A Personal Look at Bad Credit
A Personal Look at Bad Credit
When my brother Nick went off to college, I soon found out that he was learning quite a bit, though not always from the courses he was taking. From his e-mails to me, I pieced together that in addition to Freshman Comp and Chemistry 101, Nick was also learning how to make money wagering on pool in the student center and how to climb the fire escape out of the window of his dorm after hours. What can I say? My brother has never been one to learn from anything but experience.
After two years in college, Nick came home for the summer and started back at his old job of waiting tables in our hometown diner. I would be starting college in the fall, so I thought I could learn a lot from Nick, even if it was just about what not to do. I decided to drive over for a root beer float and some of my big brother's wisdom. I sat at the bar sipping on my float and listening to Nick's stories.
"My biggest mistake," he said, "was running up a lot of credit card debt in my freshman year." I was surprised to hear this, because I was sure my parents didn't know about it. "My next mistake," he continued, "was transferring that debt from one credit card to another. I was late on some payments for a little while at the beginning of last school year, too. By winter break, my credit score was pretty low."
"That's when I went to the financial counseling agency at the college," Nick said. "They took a look at everything I owed and helped me work out a plan to pay it off myself. If I'd been worse off, they might have recommended that I agree to a debt management plan or a debt negotiation service. With a DMP, I would have been making my payments directly to the financial counseling agency, and they would have used those payments to pay down my debt.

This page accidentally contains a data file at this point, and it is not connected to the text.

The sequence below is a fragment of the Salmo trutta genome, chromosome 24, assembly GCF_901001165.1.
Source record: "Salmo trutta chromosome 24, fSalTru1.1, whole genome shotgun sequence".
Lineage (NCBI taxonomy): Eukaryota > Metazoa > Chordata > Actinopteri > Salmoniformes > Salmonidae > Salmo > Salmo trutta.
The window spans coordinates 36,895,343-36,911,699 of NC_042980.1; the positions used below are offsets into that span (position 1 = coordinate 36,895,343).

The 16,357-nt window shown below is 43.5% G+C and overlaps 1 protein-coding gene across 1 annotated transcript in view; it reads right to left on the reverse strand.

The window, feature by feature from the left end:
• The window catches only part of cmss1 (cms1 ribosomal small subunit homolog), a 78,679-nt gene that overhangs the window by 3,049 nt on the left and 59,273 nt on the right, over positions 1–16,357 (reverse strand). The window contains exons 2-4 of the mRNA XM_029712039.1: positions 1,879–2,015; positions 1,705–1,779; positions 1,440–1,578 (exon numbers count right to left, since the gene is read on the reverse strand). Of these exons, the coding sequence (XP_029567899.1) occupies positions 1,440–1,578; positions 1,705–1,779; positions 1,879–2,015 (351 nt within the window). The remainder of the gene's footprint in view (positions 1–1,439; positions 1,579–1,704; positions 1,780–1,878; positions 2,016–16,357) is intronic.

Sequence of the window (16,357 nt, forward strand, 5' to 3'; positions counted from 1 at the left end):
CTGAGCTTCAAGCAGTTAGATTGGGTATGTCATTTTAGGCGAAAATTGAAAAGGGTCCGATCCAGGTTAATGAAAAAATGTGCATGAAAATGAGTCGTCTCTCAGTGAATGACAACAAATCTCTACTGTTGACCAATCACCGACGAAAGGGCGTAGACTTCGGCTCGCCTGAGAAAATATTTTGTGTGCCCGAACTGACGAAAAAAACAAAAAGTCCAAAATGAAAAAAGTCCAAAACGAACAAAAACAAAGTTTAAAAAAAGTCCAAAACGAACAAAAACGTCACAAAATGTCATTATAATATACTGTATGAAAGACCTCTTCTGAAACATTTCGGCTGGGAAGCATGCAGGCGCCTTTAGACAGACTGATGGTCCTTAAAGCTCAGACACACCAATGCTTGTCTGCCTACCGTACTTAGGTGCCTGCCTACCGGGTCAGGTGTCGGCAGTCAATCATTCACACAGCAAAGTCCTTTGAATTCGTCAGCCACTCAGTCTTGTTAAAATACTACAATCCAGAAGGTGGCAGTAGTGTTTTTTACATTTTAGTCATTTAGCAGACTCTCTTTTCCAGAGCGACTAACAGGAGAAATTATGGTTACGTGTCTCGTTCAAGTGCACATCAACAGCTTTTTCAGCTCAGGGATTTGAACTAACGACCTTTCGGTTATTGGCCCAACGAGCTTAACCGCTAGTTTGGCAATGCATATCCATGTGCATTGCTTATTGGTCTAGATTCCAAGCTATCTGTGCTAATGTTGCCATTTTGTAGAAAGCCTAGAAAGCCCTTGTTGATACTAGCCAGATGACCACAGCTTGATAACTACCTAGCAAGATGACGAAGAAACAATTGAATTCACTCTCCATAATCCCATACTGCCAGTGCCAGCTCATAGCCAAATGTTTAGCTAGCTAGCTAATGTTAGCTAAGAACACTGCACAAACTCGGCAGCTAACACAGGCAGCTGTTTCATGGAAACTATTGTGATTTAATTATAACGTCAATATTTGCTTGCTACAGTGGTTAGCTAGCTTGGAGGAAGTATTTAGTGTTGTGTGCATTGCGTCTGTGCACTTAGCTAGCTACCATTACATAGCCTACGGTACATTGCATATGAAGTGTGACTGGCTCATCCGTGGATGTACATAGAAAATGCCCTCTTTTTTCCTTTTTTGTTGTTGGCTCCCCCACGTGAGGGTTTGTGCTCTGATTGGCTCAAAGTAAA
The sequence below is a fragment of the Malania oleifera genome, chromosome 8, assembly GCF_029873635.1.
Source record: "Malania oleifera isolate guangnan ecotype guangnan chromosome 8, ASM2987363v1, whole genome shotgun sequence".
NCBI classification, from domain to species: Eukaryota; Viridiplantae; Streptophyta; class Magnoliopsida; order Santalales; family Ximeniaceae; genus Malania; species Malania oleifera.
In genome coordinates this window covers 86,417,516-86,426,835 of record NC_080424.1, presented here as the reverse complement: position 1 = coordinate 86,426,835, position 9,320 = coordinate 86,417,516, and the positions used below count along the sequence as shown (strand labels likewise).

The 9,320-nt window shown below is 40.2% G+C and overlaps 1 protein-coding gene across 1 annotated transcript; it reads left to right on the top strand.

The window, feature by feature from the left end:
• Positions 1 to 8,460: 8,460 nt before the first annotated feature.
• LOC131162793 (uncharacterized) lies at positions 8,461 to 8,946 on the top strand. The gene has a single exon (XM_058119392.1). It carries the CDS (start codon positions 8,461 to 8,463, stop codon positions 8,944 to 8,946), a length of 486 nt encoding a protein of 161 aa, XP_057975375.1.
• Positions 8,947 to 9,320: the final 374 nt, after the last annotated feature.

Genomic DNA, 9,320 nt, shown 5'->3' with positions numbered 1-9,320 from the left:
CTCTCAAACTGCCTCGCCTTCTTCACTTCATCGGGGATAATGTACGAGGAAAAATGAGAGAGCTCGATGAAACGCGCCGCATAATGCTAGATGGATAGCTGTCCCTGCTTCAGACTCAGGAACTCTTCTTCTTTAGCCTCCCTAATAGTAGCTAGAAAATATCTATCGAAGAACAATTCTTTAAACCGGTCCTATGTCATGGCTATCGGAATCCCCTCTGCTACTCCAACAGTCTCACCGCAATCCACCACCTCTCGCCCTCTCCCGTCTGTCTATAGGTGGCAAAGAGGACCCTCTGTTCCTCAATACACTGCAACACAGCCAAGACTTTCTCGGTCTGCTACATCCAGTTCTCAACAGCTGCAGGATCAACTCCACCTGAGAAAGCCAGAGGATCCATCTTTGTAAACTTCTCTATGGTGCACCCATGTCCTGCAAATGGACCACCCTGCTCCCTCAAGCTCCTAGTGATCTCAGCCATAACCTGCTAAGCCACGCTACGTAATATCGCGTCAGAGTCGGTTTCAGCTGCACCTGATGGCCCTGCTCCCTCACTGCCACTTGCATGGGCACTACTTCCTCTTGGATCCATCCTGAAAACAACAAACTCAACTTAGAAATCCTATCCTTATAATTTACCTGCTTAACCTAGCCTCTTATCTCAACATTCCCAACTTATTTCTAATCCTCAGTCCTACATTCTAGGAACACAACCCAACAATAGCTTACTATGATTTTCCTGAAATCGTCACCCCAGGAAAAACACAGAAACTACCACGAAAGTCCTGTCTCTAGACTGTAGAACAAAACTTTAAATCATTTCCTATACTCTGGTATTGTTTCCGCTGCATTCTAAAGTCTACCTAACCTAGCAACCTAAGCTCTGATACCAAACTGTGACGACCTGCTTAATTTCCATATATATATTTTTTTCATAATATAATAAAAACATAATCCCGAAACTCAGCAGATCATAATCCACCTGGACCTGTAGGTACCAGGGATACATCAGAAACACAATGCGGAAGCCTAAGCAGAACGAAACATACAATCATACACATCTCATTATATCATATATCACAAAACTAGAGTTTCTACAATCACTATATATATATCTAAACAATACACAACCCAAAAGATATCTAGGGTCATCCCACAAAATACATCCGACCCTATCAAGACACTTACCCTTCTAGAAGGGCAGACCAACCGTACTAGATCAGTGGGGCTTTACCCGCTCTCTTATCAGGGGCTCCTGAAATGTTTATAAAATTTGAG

As it was, they thought I could raise my credit score a lot faster by doing it myself. On a DMP, the agency can't promise that your payments will be made on time, and that can take your score down even further. Plus, I learned that a credit counseling program shows up on your credit report -- and a friend told me that some people look at that like a Chapter 13 bankruptcy."
"Wow, guess I shouldn't open up any credit cards at all," I said. Nick shook his head, "You're wrong. It wasn't opening up the credit card that was my mistake. It was running up debt that was a lot more than half my available credit. It was making payments late, and it was my own mismanagement. I should have gone straight to the financial counseling agency. I might be a lot closer to a manageable amount of debt and a higher credit score by now."
Nick told me that having good credit was easy, but that there were a lot of misconceptions about what causes your credit score to rise. He told me I couldn't build credit until I opened a credit card or otherwise borrowed money. If I chose the credit card, keeping my balances low in comparison to my available credit could help me, but I should not pay off the entire balance each month.
"Credit bureaus that assign you a credit score want to see that you are comfortable carrying a balance month to month," Nick told me, "but that balance should be manageable. Also, transferring balances from card to card and closing the old cards is a bad idea, because the credit bureaus also assign scores based on payment history, and if you don't have much history with the card you have open, they don't have much to base a good score on. Oh, and never make a late payment. Even one can cost you a lot of points off your score."
I learned a lot from Nick about good and bad credit that day, much more than I ever learned about it from any college course. Nick graduated last year. He has his credit cards under control these days. I'm so glad I could learn from Nick's bad credit mistakes. I would never wish these situations onto my brother, but I sure learn a lot when he stumbles into them.